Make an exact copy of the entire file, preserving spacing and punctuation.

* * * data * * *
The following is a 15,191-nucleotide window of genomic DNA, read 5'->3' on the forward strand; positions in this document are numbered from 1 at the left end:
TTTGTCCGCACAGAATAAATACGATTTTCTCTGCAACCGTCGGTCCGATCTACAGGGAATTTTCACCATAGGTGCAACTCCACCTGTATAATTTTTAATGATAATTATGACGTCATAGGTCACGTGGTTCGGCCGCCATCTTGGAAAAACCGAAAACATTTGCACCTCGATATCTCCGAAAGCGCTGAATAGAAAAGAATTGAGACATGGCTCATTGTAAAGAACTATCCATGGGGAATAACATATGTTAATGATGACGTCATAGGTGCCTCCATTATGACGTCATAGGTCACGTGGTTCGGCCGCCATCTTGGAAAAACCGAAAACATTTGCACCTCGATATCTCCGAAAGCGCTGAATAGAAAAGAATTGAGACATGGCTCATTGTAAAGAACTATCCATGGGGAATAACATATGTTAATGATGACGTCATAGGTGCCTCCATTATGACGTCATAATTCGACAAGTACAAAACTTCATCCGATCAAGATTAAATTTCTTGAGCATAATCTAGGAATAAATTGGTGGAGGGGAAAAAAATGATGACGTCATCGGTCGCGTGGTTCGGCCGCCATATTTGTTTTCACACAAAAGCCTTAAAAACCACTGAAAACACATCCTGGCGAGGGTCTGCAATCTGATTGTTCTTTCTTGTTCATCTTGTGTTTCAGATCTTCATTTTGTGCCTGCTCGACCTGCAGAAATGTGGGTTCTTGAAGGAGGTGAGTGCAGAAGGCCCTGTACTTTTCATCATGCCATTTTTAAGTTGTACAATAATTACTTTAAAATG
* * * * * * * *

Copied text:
The following is a 15,191-nucleotide window of genomic DNA, read 5'->3' on the forward strand; positions in this document are numbered from 1 at the left end:
TTTGTCCGCACAGAATAAATACGATTTTCTCTGCAACCGTCGGTCCGATCTACAGGGAATTTTCACCATAGGTGCAACTCCACCTGTATAATTTTTAATGATAATTATGACGTCATAGGTCACGTGGTTCGGCCGCCATCTTGGAAAAACCGAAAACATTTGCACCTCGATATCTCCGAAAGCGCTGAATAGAAAAGAATTGAGACATGGCTCATTGTAAAGAACTATCCATGGGGAATAACATATGTTAATGATGACGTCATAGGTGCCTCCATTATGACGTCATAGGTCACGTGGTTCGGCCGCCATCTTGGAAAAACCGAAAACATTTGCACCTCGATATCTCCGAAAGCGCTGAATAGAAAAGAATTGAGACATGGCTCATTGTAAAGAACTATCCATGGGGAATAACATATGTTAATGATGACGTCATAGGTGCCTCCATTATGACGTCATAATTCGACAAGTACAAAACTTCATCCGATCAAGATTAAATTTCTTGAGCATAATCTAGGAATAAATTGGTGGAGGGGAAAAAAATGATGACGTCATCGGTCGCGTGGTTCGGCCGCCATATTTGTTTTCACACAAAAGCCTTAAAAACCACTGAAAACACATCCTGGCGAGGGTCTGCAATCTGATTGTTCTTTCTTGTTCATCTTGTGTTTCAGATCTTCATTTTGTGCCTGCTCGACCTGCAGAAATGTGGGTTCTTGAAGGAGGTGAGTGCAGAAGGCCCTGTACTTTTCATCATGCCATTTTTAAGTTGTACAATAATTACTTTAAAATG